The people who so callously said that Amazon’s policies were fine used the excuse that the company earns a profit; indeed – according to Investopedia, “Amazon’s profits for its entire existence are still less than what ExxonMobil (NYSE:XOM) takes home every 2.5 weeks.” The company earned NO PROFIT AT ALL until 2009 (founded 1994).

According to BusinessInsider, which is partly owned by Amazon’s Jeff Bezos, “Get it into your heads: Amazon is not going to become a big-margin company. Never has, never will — it’s not in the model.” Of course not. Most retail is not high profit margin; however, most retail cannot go for years with no profits.

The very day of the NY Times Amazon expose, a laudatory article about Amazon’s Jeff Bezos appeared in the UK Telegraph (a conservative or Tory publication). Last week, investment publications reported that Bezos sold over $550 million of his Amazon stock. Possibly, to buy the NY Times and prevent future negative articles.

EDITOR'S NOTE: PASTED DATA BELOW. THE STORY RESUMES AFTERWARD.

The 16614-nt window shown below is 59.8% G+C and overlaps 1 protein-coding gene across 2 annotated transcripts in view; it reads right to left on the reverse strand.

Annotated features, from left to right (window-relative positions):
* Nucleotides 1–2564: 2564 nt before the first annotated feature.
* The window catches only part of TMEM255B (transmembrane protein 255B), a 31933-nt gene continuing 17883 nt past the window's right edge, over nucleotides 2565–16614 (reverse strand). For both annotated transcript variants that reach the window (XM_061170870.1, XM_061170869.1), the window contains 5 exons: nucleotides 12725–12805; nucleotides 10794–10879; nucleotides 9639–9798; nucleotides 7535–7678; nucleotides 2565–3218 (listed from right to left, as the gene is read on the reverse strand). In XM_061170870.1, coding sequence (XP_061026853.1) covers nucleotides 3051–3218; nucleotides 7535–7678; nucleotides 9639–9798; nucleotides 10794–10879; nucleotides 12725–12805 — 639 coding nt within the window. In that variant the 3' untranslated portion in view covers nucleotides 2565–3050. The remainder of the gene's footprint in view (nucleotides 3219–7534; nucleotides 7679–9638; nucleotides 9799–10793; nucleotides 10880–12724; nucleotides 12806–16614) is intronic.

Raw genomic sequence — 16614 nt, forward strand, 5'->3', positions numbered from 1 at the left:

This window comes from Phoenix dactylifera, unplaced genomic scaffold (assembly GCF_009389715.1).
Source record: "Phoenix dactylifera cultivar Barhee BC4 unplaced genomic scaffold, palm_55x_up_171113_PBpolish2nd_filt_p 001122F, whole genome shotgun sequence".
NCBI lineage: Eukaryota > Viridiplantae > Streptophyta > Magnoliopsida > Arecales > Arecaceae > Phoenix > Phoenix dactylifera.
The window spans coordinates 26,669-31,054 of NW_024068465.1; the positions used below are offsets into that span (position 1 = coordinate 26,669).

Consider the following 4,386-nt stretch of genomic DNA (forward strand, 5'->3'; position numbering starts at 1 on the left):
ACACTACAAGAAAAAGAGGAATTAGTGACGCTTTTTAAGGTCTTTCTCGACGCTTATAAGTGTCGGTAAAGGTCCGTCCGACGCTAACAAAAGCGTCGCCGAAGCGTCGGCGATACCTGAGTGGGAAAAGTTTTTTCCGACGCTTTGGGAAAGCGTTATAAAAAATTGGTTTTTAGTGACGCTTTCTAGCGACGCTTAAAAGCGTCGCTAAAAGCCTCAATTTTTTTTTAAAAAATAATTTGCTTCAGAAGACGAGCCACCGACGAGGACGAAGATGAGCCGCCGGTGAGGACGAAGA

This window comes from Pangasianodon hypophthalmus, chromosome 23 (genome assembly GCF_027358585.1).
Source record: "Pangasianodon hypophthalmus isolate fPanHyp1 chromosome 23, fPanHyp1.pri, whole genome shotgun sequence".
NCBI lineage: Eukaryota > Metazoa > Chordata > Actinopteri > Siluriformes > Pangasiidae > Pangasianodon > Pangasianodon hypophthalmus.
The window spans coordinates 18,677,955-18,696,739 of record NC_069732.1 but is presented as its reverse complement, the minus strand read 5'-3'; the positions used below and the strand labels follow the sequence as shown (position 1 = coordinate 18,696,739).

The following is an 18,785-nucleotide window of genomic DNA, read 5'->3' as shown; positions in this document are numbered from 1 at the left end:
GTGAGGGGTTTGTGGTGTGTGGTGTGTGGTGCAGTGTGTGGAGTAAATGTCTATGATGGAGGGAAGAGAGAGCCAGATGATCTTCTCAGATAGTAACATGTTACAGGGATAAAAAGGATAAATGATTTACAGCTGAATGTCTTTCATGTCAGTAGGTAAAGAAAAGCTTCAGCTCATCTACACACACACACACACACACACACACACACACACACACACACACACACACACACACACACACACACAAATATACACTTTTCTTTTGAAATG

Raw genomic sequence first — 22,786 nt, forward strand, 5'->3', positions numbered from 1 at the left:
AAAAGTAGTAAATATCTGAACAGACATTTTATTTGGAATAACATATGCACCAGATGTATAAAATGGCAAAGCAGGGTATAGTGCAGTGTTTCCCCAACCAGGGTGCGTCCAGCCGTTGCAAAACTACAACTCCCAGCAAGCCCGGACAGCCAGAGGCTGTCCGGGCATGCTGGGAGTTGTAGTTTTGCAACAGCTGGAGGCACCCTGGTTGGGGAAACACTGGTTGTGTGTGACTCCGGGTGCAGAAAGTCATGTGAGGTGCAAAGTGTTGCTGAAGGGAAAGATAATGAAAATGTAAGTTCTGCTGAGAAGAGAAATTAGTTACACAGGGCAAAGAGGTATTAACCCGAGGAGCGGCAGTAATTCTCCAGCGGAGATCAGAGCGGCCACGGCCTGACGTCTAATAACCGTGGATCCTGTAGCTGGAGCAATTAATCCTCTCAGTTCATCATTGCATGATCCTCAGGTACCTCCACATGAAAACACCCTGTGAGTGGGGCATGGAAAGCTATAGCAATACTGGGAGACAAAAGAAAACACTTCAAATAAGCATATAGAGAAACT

Jet Amazon competitor

The company is not without competitors. Jet.com is just one of them.

WalMart also does more sales volume in books than Amazon does.

So, what’s the difference? Chances are if you’re reading this, you’re a writer or other professional. You’re an educated, sophisticated person and do not shop at stores like WalMart.

Therefore: no one does, right? Amazon may have advanced in revenue size but it’s still weak and tiny and resource-poor compared to WalMart. Amazon isn’t Apple. It’s not Microsoft. It’s not Cisco. It’s a retailer. An online retailer that ships and has realized it has resources that could compete with UPS or FedEx. It’s still using trucks and gasoline. It still has physical warehouses.